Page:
This aspect of capital markets is particularly pertinent in Asia, given the growth of ETFs in Asia. While popular for their low cost and transparency, they are also limited by information gaps in developing countries.
Spence Johnson, a research firm that specialises in asset management, reported that ETFs held US$314 billion worth of Asian assets at the end-2016, an 11% from $283.9 billion at end-2015.
At the beginning of 2018, ETF industry consultant ETFGI reported that assets invested in ETFs and ETPs (exchange-traded products) listed in the Asia Pacific ex-Japan increased by US$40.2 billion (31.4%) during 2017, reaching US$170.3 billion. This growth is more than triple the $12.5 billion it reported in 2016 and is forecast to reach US$170.3 billion at the end of December 2018.
Algo-Traders, liquidity & Singaporean developments
As the investment public of jurisdictions like Singapore, Korea, Hong Kong and Japan age, creating various financial pressures, this could also impact the liquidity of capital markets.
A report by the Financial Stability Board released in November 2017, “Artificial intelligence and machine learning in financial services Market developments and financial stability implications”, indicates many institutions are already using AI and machine learning (ML) techniques to optimise allocation of capital, coupled with the use of back-testing models to analyse the market impact of trading large positions.
Hedge funds, broker-dealers, and other institutional investors are also employing AI and are using AI and ML to discern signal for higher (and uncorrelated) returns and optimise trading execution, with organisations in the public and private sectors employing these technologies for regulatory compliance, surveillance, data quality assessment, and fraud detection.
However, these applications can also create new learning — and unexpected — forms of interconnectedness between financial markets and institutions, such as through previously unrelated data sources. Risks also arise from the “lack of interpretability or “auditability” of AI and machine learning methods”, which could become a macro-level risk, as well as the widespread use of opaque models.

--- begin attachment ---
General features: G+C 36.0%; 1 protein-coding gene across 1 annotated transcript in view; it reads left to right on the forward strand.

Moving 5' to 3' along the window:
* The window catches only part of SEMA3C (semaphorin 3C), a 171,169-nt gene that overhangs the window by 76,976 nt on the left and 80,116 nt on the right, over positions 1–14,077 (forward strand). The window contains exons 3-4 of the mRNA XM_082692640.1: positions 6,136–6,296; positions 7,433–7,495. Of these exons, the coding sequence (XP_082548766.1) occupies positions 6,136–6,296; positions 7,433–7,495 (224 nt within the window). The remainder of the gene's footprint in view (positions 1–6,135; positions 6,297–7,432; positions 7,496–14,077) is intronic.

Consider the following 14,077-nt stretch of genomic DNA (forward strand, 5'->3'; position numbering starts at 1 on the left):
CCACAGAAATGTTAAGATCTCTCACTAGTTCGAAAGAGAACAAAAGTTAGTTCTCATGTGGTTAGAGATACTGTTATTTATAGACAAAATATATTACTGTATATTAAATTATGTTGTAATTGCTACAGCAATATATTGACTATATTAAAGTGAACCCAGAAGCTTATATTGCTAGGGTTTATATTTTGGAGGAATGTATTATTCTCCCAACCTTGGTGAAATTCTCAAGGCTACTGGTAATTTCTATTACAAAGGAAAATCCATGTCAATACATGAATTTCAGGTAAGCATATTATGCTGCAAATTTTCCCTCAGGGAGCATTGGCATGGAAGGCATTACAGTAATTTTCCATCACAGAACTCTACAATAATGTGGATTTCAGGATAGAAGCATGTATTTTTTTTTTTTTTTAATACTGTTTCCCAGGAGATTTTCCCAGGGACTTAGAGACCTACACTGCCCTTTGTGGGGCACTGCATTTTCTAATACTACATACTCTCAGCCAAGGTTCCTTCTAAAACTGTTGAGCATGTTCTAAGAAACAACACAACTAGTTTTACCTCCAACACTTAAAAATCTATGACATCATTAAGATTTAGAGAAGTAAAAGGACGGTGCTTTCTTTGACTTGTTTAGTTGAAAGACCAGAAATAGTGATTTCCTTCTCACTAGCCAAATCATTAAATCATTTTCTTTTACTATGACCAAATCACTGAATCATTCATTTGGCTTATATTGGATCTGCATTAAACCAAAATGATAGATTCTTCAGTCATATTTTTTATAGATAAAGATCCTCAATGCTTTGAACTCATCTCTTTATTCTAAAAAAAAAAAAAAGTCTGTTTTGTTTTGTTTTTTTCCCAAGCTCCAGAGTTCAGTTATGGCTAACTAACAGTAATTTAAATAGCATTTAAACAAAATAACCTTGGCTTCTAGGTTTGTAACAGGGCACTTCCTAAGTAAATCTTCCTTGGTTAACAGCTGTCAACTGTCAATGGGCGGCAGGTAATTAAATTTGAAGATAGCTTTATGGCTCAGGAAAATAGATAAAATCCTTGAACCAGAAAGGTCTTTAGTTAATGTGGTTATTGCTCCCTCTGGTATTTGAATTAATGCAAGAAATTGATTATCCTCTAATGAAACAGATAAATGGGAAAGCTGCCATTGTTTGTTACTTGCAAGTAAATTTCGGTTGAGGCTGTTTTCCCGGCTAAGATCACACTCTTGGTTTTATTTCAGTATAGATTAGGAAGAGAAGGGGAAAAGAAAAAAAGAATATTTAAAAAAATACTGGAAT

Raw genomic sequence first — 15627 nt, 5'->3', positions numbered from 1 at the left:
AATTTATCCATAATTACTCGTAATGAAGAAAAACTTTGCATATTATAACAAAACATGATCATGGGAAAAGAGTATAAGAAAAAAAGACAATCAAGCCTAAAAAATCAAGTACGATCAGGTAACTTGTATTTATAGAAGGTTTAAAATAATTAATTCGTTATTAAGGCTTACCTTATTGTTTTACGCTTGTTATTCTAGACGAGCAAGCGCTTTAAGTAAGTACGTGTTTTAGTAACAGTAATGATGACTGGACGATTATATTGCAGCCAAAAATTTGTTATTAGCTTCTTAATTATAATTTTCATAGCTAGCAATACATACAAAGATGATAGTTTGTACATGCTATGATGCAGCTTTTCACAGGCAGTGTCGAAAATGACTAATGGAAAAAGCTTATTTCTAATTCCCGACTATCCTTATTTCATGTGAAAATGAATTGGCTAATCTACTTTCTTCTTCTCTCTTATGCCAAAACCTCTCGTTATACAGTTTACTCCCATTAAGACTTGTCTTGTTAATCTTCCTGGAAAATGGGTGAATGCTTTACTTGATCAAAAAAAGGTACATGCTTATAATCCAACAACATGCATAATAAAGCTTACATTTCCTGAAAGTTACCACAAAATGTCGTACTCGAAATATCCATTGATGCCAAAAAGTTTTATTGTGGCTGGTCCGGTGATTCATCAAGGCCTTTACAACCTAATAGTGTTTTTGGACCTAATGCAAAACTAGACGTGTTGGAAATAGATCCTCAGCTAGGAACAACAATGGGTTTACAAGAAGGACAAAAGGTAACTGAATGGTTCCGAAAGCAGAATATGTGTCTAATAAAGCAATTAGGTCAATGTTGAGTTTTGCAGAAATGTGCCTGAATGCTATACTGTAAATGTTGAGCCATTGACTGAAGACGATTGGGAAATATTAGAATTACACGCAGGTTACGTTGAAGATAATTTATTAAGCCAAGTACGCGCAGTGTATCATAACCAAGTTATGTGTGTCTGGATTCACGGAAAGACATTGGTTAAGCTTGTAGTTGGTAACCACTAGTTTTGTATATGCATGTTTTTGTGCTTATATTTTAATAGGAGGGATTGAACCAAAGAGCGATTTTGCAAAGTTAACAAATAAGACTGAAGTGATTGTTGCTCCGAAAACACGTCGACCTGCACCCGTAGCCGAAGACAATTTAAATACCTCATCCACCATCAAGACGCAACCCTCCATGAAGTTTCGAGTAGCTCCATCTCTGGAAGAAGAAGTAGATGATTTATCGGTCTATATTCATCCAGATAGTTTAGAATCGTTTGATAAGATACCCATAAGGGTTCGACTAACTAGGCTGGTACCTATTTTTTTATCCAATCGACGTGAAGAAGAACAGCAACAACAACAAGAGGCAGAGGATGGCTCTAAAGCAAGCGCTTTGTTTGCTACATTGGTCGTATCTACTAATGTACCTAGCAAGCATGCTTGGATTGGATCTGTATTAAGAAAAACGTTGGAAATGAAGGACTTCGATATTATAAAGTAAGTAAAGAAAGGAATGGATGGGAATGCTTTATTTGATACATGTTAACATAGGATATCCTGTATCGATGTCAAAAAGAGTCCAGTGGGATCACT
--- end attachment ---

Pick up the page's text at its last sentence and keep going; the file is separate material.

Asked if the adoption of automated trading systems could possibly mitigate this develop and assisting in maintaining liquidity and turnover velocity in their stock markets, Frino elaborates: “Whilst robo-traders do increase traded volumes, this should not be confused with increased liquidity. Liquidity means being able to buy and sell large volumes of shares without moving prices, and there is strong evidence that robo-trading actually impairs liquidity.”
“The best evidence demonstrates that when a large trading institution enters the market to buy, robo-traders attempt to predict the impact on price by buying ahead of the institution then selling back to the institution at a high price. Research suggests that this type of parasitic trading has increased as a result of robo-trading.”
Meanwhile, despite the prediction that the city-state is set to overtake London as an offshore financial sector in 2020 amid its struggle to retain its status as premier financial hub post-Brexit, the city-state’s securities market is seemingly unable to leverage these large pools of private capital held under management there.
Speaking on this, Frino notes that while the while the Singapore bourse is perceived as “an international broker of capital with international clients who want international opportunities”, local equities markets possess “risk profiles, industry exposure and geographical exposure” that are less appealing to international investors.
However, in a 2015 report, “The efficiency in pricing of initial public offerings: A comparison of Australian and US markets”, and a subsequent 2016 report, “The efficiency in pricing of initial public offerings: A comparison of SG and US markets”, Frino also noted the greater efficiency of the Australian Securities Exchange (ASX) and SGX — despite their significantly smaller securities markets — in supporting the capital raising needs of small-cap and mid-cap issuers compared to the US equities market.
Reflecting on the Nasdaq-SGX co-listing agreement inked in October 2017 and permits companies to explore serial or simultaneous public floats on both the SGX and NASDAQ, Frino elaborates: “It makes sense for the SGX to develop partnerships with US mid-caps that do not make the SMP500.”
“Our research demonstrates that mega-cap companies are better off listing in US markets where their visibility in the S&P 500 Index guarantees them access to enormous pools of liquidity.”
“Stocks require a threshold of $US3 billion to make the S&P 500, and stocks outside the S&P 500 are virtually ignored in the US marketplace. Yet these stocks can still be relatively very large stocks for Asian markets. They would make local (Asian) markets and therefore would get considerable attention and liquidity from those markets.”